Grant Shapps outlines the UK government’s energy goals
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Households face a £500 hike in energy bills this year starting in April – but should see a drop later in the year as the cost of gas and electricity has peaked.
Customers will pay about 20 percent more on their bills from April because the Government’s Energy Price Guarantee (EPG) will only partially protect consumers from paying the full price cap.
The EPG had limited the amount domestic customers pay – which worked out at £2,500 per year for the average household.
However, Chancellor Jeremy Hunt has announced this support was set to become less generous from the beginning of April, rising to an average household bill of £3,000.
It means families facing a financial squeeze will endure high gas and electricity costs for months.
Wholesale gas prices have eased to 18-month lows which has given forecasters hope that bill pressures will come down later this year.
Analysts at Cornwall Insight said it expected the price cap to be £2,153 in July and then hit £2,161 from October. But Dr Craig Lowrey, principal consultant at Cornwall Insight, said the forecast for April means average annual consumer bills will effectively jump by 20 percent.
He added: “While tumbling cap projections are a positive, already-stretched households will be seeing little benefit before July.
“Falling wholesale prices and an increase in the EPG could see the return of competitive tariffs, and with it the chance for consumers to take back some control over their energy bills.”
Peter Smith, director of policy and advocacy at National Energy Action, said: “Only the Government can now stop bills climbing to £3,000 per year for a typical household.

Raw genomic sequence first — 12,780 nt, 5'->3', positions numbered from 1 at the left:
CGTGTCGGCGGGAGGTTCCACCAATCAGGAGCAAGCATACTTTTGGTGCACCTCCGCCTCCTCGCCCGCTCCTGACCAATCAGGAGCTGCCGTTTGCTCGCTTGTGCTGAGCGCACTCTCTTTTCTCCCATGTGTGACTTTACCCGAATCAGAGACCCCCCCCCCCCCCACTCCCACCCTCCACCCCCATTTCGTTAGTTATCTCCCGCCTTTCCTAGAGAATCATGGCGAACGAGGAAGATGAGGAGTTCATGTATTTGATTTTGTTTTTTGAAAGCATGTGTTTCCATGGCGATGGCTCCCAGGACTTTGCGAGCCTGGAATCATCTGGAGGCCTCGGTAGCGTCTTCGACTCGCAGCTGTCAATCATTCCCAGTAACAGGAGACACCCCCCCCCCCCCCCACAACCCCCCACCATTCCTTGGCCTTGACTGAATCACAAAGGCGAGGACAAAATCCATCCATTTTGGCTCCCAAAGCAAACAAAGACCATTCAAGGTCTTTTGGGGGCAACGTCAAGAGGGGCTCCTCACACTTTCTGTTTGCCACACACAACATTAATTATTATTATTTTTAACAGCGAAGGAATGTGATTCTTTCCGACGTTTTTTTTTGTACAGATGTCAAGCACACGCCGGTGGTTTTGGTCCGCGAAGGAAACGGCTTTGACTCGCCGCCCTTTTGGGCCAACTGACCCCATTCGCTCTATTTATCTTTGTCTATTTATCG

“This would increase the number of fuel-poor households to 8.4 million post-April, up from 6.7 million.”
The regulator’s announcement on price caps will apply from April 1 until June 30. Wholesale gas prices are at their lowest for 18 months but considerably higher than historic norms amid the war in Ukraine.
Andy Mayer, chief operating officer of free market think tank the Institute of Economic Affairs, said: “Whether the price cap increases to £3,000 or stays at £2,500, bills in the summer shouldn’t reach it.
Domestic energy bills before the crisis were about £1,2000 for a ‘typical household’.
“Wholesale gas prices, which influence both heat and power, are falling.
“But, they are still two to three times what they were and won’t fall to the old level, yet.
“Other costs, bailing out failed energy companies, welfare schemes for poorer households, grid upgrades, taxes and older subsidy schemes contribute to higher bills. So expect home prices from £2,000 to £2,300 [for a typical household], while remembering the actual bill depends on your use.”
Lib Dem Leader Sir Ed Davey urged ministers to scrap April’s planned rise in the energy price guarantee and cut bills instead.
Mr Hunt is set to give his spring budget on March 15.
Sir Ed warned the new price hikes will be a “hammer blow” to families and businesses, arguing action is needed now to save people from a “cost-of-living cliff edge”. He said his party would scrap the hike and reduce the average energy bill to £1,971 – the level it was last April.
They would fund the move with their windfall tax plan and by imposing a one-off “bonanza bonus” tax on oil and gas bosses making millions from energy bills, similar to the bankers’ bonus tax in 2009-10.
He insisted Rishi Sunak “must act now to save families from a cost-of-living cliff edge, by cutting energy bills instead of increasing them”.
Sir Ed added: “If there’s no extra energy help for businesses, it will be more than salad and vegetables in short supply as firms, as well as farms, are forced to close.
“It’s just obscene that Rishi Sunak is happy for energy bosses to rake in millions of pounds in bonanza bonuses, while families struggle to put food on the table or heat their homes.”
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